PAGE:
Greetings brothers and sisters!
When we looked at the death of Abraham and the death of Ishmael in Genesis 25:1-18 last Sunday, we saw this principle: God is faithful to His people regardless of their social status. We see this exemplified in how the LORD treats Abraham’s three wives (note, this passage is not focusing on polygamy as good or bad; it shows God working through the culture of the time). Sara, Abraham’s first and primary wife had the highest social status. Her son, Isaac, inherited most of Abraham’s possessions and God’s promises of the land of Canaan for his descendents and that he would be blessed so that he could be a blessing to those around him (Genesis 12:1-3). Keturah, also married to Abraham, had a “secondary” social status. Her sons received gifts from Abraham and the land east of Canaan. Finally, Hagar, had the lowest social status of the three wives and was ultimately divorced by Abraham. But her son, Ishmael, received land to the southeast of Canaan and he also received God’s blessings. You see, God doesn’t have just enough capacity to bless the greatest in social standing, like our culture often does. God has unlimited capacity to bless His people and He’s not stingy!
If we’re going to live effectively as disciples of Jesus Christ, we need to incorporate this kind of thinking into our routine actions. In the Gospel of Luke, Jesus begins his ministry by announcing his intention to “proclaim good news to the poor,” and to “proclaim liberty to the captives,” and to help the blind to see, and to “set at liberty those who are oppressed” (Luke 4:16-21). Jesus has an amazing ability to connect with everyone from the highest to the lowest in social standing and he doesn’t discriminate (although he does seem to show exceptional kindness and favor to the poor). Jesus gives us this model to aspire to.
One way that living our lives in ways that bless those around us regardless of social standing is challenging for us is because we have a tendency to hang out with people “like us.” Think about this for a minute – what common characteristics does your core group of friends share? Are there some characteristics that no one in your core group of friends really have? This suggests that we’ll have to be very intentional about crossing social boundaries if we really intend to be a blessing to everyone around us.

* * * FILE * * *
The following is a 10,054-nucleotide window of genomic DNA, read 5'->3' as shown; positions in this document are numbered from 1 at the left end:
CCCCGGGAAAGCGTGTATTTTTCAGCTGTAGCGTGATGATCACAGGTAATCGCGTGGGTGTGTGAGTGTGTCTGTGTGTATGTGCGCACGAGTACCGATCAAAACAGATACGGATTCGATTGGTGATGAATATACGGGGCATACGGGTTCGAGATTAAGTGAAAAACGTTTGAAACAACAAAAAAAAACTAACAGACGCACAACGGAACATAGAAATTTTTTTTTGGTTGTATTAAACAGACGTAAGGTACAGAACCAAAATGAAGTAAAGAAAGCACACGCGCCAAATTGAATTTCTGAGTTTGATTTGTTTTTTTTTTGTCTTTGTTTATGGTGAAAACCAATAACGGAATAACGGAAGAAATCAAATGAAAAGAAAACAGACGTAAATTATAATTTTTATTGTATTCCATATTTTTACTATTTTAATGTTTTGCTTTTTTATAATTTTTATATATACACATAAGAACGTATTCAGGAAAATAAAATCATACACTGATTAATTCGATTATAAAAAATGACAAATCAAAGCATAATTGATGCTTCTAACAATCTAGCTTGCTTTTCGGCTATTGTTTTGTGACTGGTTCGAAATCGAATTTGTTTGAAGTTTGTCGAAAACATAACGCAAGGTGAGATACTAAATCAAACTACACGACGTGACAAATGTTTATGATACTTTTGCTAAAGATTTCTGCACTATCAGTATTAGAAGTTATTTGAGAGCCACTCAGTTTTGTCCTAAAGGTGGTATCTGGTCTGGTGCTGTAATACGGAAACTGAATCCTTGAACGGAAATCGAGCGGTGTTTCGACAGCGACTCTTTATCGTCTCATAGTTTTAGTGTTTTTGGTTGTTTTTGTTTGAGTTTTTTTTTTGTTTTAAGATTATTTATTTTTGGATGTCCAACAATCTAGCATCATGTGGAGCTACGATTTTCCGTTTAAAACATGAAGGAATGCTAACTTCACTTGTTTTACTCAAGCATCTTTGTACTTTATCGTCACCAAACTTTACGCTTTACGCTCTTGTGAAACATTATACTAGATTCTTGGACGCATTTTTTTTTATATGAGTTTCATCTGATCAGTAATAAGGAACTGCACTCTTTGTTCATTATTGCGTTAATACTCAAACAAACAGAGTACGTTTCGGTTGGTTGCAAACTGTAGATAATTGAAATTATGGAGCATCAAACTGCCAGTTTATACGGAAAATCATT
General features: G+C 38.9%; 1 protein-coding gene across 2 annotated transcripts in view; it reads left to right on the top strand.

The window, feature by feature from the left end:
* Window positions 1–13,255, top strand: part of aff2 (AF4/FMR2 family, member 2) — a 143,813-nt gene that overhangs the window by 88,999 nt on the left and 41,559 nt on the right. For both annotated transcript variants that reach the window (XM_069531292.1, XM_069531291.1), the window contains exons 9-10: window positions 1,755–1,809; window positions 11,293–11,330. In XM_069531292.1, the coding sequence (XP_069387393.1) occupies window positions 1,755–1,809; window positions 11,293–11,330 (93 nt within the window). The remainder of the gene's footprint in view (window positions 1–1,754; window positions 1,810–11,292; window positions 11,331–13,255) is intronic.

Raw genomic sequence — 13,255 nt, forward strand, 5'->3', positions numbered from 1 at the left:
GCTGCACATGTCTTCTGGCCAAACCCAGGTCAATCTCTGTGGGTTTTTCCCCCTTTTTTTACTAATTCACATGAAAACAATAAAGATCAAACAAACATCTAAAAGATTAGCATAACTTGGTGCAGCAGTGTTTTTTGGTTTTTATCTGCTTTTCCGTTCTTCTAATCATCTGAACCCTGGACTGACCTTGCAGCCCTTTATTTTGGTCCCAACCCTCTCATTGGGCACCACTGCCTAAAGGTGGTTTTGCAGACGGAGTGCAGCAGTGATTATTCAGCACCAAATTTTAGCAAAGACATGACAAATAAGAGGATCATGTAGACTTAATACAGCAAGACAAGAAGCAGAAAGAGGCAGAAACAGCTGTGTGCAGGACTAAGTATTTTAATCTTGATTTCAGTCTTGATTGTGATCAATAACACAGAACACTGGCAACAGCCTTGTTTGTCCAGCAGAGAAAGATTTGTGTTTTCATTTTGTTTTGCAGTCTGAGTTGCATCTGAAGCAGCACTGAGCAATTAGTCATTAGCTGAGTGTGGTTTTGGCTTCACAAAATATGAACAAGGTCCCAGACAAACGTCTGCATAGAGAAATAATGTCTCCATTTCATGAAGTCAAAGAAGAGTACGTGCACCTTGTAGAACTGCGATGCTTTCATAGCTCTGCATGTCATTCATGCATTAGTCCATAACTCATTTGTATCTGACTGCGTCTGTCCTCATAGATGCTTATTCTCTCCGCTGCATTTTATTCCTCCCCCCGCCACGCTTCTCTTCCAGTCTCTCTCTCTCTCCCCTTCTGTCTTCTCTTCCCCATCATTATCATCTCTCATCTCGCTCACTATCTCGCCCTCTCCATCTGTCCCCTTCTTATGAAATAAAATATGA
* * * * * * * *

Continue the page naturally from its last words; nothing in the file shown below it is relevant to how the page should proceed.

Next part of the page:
Here are some suggestions for intentionally crossing social boundaries like Jesus. First, think and pray about the different groups that you do come into contact with that you may not have been aware of. For example, I don’t know any billionaires, so I’m not likely to have contact with people in this group. But I do know some wealthier people – how can I be a blessing to them? What are some other groups that I come into contact with but don’t really engage with? Spend some time praying and brainstorming about these possibilities. Second, think and pray about some different ways you might be able to bless these people. How might God be leading you to serve them? What can you give them (Note that Jesus didn’t typically give financially or materially)? Is there something in their lives that, from God’s perspective, they’re lacking? Finally, just do it! Bless those around you that you might not have even considered blessing before. Our goal here in doing this isn’t self-gratification, but see if you find that, in blessing others, you end up being blessed!
Grace and peace,